here haven’t been too many scenes like the one Larry Haidet recently experienced. Haidet, the general sales manager at Lavery Chevrolet in Alliance, met with a prospective new vehicle buyer. The gentleman wanted to purchase a new auto for his daughter, and selected a CadilRob Todor lac Escalade. Dix Communications When it came time to talk about payments Haidet received his first education on this changing times in Eastern Ohio. The buyer paid for the auto, entirely in cash. “That was pretty exciting for everybody,” lauaghed Haidet. So far in the gas & oil push in Stark County and elsewhere, Haidet and other dealers like him have experienced an increase in landowners making big purchases.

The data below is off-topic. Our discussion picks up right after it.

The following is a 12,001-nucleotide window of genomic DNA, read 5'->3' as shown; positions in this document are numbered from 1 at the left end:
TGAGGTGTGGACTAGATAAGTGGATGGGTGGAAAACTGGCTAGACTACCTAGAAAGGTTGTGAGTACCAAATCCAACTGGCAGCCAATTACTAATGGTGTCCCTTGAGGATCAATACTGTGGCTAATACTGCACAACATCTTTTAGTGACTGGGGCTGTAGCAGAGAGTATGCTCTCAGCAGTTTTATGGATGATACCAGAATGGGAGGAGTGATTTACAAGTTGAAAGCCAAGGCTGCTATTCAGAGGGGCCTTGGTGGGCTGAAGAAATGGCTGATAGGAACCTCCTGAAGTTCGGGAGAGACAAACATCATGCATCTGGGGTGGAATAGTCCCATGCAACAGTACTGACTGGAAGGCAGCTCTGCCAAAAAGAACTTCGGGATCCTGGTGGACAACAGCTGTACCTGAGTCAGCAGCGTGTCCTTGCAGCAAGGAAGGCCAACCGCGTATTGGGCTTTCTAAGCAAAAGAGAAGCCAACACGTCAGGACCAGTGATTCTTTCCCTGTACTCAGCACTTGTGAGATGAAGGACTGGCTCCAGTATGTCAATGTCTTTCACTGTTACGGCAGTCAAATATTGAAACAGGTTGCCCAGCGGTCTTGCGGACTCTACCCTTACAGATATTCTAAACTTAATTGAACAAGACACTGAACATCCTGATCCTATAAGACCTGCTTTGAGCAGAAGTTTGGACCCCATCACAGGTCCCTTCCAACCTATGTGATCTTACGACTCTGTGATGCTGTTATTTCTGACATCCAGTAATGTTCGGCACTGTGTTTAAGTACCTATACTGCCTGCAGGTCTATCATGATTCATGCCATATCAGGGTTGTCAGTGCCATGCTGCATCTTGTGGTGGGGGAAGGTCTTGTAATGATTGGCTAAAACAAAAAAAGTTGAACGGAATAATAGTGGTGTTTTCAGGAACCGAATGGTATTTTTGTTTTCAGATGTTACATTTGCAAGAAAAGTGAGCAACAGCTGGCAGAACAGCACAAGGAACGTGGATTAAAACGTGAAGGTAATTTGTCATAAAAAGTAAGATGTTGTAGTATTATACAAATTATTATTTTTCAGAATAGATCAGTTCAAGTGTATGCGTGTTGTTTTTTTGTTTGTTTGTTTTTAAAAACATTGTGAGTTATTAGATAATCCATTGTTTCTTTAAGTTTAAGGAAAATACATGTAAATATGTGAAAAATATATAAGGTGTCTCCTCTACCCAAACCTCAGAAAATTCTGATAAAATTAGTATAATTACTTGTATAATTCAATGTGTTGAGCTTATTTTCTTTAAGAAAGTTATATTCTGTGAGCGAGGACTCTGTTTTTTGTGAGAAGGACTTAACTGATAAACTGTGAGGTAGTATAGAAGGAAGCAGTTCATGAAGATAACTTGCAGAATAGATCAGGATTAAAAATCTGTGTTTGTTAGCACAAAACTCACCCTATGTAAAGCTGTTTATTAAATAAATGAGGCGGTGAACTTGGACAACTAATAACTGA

“What’s the term? Shale-ionaires? I kind of like that. I think it sums them up perfectly.” - Larry Haidet “What’s the term? Shale-ionaires,” said Haidet. “I kind of like that. I think it sums them up perfectly.” Like many other industries tied to the gas and oil boom, auto dealers are experiencing an increase in traffic and sales. With the gas and oil industry here still in its infancy sales have been